Possibly my all time favorite book and a wonderful movie. The main character are Jem (who wears knickers, including a knicker suit) and his tom-boy sister, Scout--who wears overalls unless she is forced in to a dress. Dill who wears shorts and knee socks, spends the summer with them. The children perform their parts beautifully. Set in a small southern town during the depression. Boys from less well off familes wear bib-front overalls all the time. Even though it is summer, the only boy wearing short pants is Dill. Jim himself wears overalls for play. At school the boys wear knickers ad overalls. Scout, much to her despleasure, has to wear a dress to school. I believe that this is perhaps Gregory Peck's best performance. Peck reportedly had quite a winning way with the children. Within a few days, the little girl would crawl up on his lap like he was her father. The film was based on the best-selling novel by Harper Lee which it closrly followed. Lee was a childhood friend of Truman Capote and the character of Dill was written to protray Capote as a boy. Strangely, this was Lee's only work of any importance. This is an excellent book or film for those wanting to know what the South was like before the Civil Rights movement, although perhaps not conveying the full horror of the system.
Possibly my all time favorite book and a wonderful movie. The film was based on the best-selling novel by Harper Lee which it closely followed. This is one of the movies that commonly features on list of the greatest movies.
Strangely, this was Lee's only work of any importance. You would have thought anyone that could have written such a wonderful book would have authored others. Lee was a childhood friend of Truman Capote and the character of Dill was written to protray Capote as a boy. An online biography of Truman Capote contains this passage, "Dill was a curiosity. He wore blue linen shorts that buttoned to his shirt, his hair was snow white and stuck to his head like duckfluff; he was a year my senior but I towered over him. As he told us the old tale his blue eyes would lighten and darken; his laugh was sudden and happy; he habitually pulled at a cowlick in the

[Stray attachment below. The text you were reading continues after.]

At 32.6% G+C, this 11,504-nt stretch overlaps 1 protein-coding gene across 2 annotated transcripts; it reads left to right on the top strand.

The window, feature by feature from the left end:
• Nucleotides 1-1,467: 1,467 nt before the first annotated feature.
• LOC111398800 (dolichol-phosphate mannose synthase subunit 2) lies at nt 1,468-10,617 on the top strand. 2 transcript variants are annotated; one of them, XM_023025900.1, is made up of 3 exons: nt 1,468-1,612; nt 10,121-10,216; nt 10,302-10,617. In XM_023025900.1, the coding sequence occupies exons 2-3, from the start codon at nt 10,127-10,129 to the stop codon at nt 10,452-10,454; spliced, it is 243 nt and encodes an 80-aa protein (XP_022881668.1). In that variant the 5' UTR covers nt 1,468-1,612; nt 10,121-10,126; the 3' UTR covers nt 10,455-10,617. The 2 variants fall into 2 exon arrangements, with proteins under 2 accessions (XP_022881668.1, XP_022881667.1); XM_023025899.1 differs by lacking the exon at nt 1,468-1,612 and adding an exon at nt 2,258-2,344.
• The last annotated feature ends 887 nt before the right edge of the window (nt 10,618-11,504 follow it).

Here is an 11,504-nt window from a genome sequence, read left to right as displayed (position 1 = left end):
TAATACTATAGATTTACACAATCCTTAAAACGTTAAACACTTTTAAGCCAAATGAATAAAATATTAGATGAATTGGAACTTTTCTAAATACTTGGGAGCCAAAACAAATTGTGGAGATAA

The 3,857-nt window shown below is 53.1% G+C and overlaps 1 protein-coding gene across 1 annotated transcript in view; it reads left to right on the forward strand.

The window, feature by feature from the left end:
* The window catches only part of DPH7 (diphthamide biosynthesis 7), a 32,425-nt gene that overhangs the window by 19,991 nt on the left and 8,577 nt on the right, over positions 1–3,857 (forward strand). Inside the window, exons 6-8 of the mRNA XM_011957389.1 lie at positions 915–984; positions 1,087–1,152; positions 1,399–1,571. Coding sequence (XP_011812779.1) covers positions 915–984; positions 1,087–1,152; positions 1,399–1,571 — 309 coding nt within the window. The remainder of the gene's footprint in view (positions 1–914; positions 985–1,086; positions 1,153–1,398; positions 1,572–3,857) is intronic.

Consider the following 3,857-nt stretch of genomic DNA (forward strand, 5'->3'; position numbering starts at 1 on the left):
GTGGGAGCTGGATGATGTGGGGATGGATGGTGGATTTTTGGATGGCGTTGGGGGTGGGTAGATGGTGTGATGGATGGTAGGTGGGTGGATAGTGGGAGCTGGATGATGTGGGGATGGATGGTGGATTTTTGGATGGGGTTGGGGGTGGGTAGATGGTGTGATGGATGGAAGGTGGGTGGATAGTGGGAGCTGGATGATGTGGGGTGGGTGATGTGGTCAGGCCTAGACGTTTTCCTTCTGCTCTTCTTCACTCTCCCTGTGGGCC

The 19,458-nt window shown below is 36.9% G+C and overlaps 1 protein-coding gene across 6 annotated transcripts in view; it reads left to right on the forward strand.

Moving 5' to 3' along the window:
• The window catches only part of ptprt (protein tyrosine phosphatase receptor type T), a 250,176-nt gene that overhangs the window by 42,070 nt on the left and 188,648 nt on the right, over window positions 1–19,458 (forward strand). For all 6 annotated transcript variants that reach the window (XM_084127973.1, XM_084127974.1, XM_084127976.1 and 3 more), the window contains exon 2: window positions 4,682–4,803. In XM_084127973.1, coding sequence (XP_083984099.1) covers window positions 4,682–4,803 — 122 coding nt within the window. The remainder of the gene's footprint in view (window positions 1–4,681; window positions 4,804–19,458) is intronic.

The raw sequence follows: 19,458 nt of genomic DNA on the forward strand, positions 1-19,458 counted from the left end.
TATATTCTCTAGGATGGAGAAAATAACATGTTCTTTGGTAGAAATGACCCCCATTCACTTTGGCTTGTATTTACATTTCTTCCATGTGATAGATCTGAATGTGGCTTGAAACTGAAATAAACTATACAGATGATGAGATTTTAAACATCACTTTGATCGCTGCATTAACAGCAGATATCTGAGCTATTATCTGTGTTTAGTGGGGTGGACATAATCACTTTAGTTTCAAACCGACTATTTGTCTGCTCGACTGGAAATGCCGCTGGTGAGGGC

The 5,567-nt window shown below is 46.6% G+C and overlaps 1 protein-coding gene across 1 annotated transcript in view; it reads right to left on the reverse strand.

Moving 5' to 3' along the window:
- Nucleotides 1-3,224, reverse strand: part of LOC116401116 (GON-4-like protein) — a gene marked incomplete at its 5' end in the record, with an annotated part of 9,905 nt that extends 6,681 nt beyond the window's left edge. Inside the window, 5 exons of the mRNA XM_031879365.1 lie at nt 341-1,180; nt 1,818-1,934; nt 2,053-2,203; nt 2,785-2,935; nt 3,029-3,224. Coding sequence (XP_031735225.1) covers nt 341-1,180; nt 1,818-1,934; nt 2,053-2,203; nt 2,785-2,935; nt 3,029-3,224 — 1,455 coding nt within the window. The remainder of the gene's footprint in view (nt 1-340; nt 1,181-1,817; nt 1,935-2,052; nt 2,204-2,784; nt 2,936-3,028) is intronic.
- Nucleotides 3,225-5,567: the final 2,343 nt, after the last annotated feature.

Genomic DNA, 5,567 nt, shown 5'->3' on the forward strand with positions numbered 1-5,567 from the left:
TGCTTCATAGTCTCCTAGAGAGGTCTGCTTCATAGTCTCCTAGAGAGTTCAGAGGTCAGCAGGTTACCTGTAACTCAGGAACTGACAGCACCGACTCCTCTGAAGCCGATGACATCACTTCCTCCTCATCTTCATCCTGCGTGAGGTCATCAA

center of his forehead."
"To Kill a Mockingbird" is a wondrful film on several levels. One of those it is insightful depiction of childhood. The main child characters are the children of Atikus Finch, a small toen lawyer. Jem (who wears overalls and knickers, including a knicker suit) is about 11 years old. His tom-boy younger sister, Scout--who wears overalls all summer until she is forced into a dress for school, is 6 years old. Dill was was visiting his aunt for the summer lived next door to Jem and Scout. He never wears overalls or knickers like Jem, but wears light-colored short pants and dark knee socks. The only boy in the film to do so. The children perform their parts beautifully depicting childhood ethics and innonsence. Their interactions anong themselves and with adults are beautifully done. The story is told through the nariation of an adult Scout so in masy ways the focus is on her.
"To Kill a Mockingbird" was beautifully casted. I believe that this is perhaps Gregory Peck's best performance. Peck's plays Atticus Fincha, a widower with two children--Scout and Jem. Peck reportedly had quite a winning way with the two children who played the roles. Within a few days, the little girl would crawl up on his lap like he was her father. The children were not well-known child actors. I don't have the details of their background, but this was certainly the first production of any significance. Despite their wonderful performances, I don't recall seeing them in many other films. A HBC reader points out that Phillip Alford (who played Jem) made a few more movies, most noteably Shennendoah with James Stewart. Mary Badham (Scout) was nominated for an Academy Award for the Best Suppporting Actress as a result of her performance in "Mockingbird" but I beleive she lost to Patty Duke, who won for "The Diary of Helen Keller".
"To Kill a Mockingbird" is set in a small southern (Alabama) town during the Depression. This is an excellent book or film for those wanting to know what the American South was like before the Civil Rights movement, although perhaps not conveying the full horror of the system. The novel is beautifully done. The one aspect it does not show is the extent to which the police in the South were involved in the Klan and a key part in the Jim Crow system of extra-legal terror. The Sheriff in this town is a symathetic character. There mut have been some Alabama sheriffs like him. But there were many more who were actively involved with the Klan and for whom the law was a mere formality. The film was made during the 1960s at the height of Civil Rights movement. The film does show the relations among the town folks nicely. Atikus Finch humors the ekderly neighbor who thinks Scout is too much of a tomboy. And the other way down the street is a scary house with a dark secret. Hoovering over all is both the Depression and the South's segregation system.